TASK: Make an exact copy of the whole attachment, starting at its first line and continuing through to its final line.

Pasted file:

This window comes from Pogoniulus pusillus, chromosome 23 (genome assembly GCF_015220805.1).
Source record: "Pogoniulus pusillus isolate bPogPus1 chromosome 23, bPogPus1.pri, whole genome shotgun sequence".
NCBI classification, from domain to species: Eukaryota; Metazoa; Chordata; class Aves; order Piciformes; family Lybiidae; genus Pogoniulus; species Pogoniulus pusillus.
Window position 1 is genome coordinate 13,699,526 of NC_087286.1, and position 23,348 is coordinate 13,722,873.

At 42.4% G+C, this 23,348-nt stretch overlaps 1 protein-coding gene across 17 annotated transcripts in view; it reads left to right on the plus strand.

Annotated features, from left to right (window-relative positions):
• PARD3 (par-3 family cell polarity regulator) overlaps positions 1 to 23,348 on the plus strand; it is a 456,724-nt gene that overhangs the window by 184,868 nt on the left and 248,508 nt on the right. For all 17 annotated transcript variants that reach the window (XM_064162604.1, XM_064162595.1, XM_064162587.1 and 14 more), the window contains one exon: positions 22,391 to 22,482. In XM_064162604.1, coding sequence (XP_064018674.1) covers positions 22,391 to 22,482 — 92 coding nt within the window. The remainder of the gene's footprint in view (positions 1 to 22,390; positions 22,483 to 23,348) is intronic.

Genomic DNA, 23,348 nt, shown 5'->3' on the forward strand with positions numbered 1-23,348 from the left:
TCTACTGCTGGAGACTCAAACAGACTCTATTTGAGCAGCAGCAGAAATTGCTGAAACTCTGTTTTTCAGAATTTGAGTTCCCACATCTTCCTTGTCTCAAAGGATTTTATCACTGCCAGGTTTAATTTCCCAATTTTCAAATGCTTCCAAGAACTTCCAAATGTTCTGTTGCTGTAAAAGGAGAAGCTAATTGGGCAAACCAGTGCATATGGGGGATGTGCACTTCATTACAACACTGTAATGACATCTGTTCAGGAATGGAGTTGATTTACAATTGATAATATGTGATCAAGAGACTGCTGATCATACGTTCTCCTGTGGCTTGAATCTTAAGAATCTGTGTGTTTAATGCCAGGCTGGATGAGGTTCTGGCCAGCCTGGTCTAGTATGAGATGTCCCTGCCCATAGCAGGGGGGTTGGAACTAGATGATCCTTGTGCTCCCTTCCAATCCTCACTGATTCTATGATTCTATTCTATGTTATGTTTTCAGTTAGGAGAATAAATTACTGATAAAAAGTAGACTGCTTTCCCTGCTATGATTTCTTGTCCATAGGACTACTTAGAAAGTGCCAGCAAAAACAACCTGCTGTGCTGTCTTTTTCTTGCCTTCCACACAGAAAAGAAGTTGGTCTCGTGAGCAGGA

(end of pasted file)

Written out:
This window comes from Pogoniulus pusillus, chromosome 23 (genome assembly GCF_015220805.1).
Source record: "Pogoniulus pusillus isolate bPogPus1 chromosome 23, bPogPus1.pri, whole genome shotgun sequence".
NCBI classification, from domain to species: Eukaryota; Metazoa; Chordata; class Aves; order Piciformes; family Lybiidae; genus Pogoniulus; species Pogoniulus pusillus.
Window position 1 is genome coordinate 13,699,526 of NC_087286.1, and position 23,348 is coordinate 13,722,873.

At 42.4% G+C, this 23,348-nt stretch overlaps 1 protein-coding gene across 17 annotated transcripts in view; it reads left to right on the plus strand.

Annotated features, from left to right (window-relative positions):
• PARD3 (par-3 family cell polarity regulator) overlaps positions 1 to 23,348 on the plus strand; it is a 456,724-nt gene that overhangs the window by 184,868 nt on the left and 248,508 nt on the right. For all 17 annotated transcript variants that reach the window (XM_064162604.1, XM_064162595.1, XM_064162587.1 and 14 more), the window contains one exon: positions 22,391 to 22,482. In XM_064162604.1, coding sequence (XP_064018674.1) covers positions 22,391 to 22,482 — 92 coding nt within the window. The remainder of the gene's footprint in view (positions 1 to 22,390; positions 22,483 to 23,348) is intronic.

Genomic DNA, 23,348 nt, shown 5'->3' on the forward strand with positions numbered 1-23,348 from the left:
TCTACTGCTGGAGACTCAAACAGACTCTATTTGAGCAGCAGCAGAAATTGCTGAAACTCTGTTTTTCAGAATTTGAGTTCCCACATCTTCCTTGTCTCAAAGGATTTTATCACTGCCAGGTTTAATTTCCCAATTTTCAAATGCTTCCAAGAACTTCCAAATGTTCTGTTGCTGTAAAAGGAGAAGCTAATTGGGCAAACCAGTGCATATGGGGGATGTGCACTTCATTACAACACTGTAATGACATCTGTTCAGGAATGGAGTTGATTTACAATTGATAATATGTGATCAAGAGACTGCTGATCATACGTTCTCCTGTGGCTTGAATCTTAAGAATCTGTGTGTTTAATGCCAGGCTGGATGAGGTTCTGGCCAGCCTGGTCTAGTATGAGATGTCCCTGCCCATAGCAGGGGGGTTGGAACTAGATGATCCTTGTGCTCCCTTCCAATCCTCACTGATTCTATGATTCTATTCTATGTTATGTTTTCAGTTAGGAGAATAAATTACTGATAAAAAGTAGACTGCTTTCCCTGCTATGATTTCTTGTCCATAGGACTACTTAGAAAGTGCCAGCAAAAACAACCTGCTGTGCTGTCTTTTTCTTGCCTTCCACACAGAAAAGAAGTTGGTCTCGTGAGCAGGA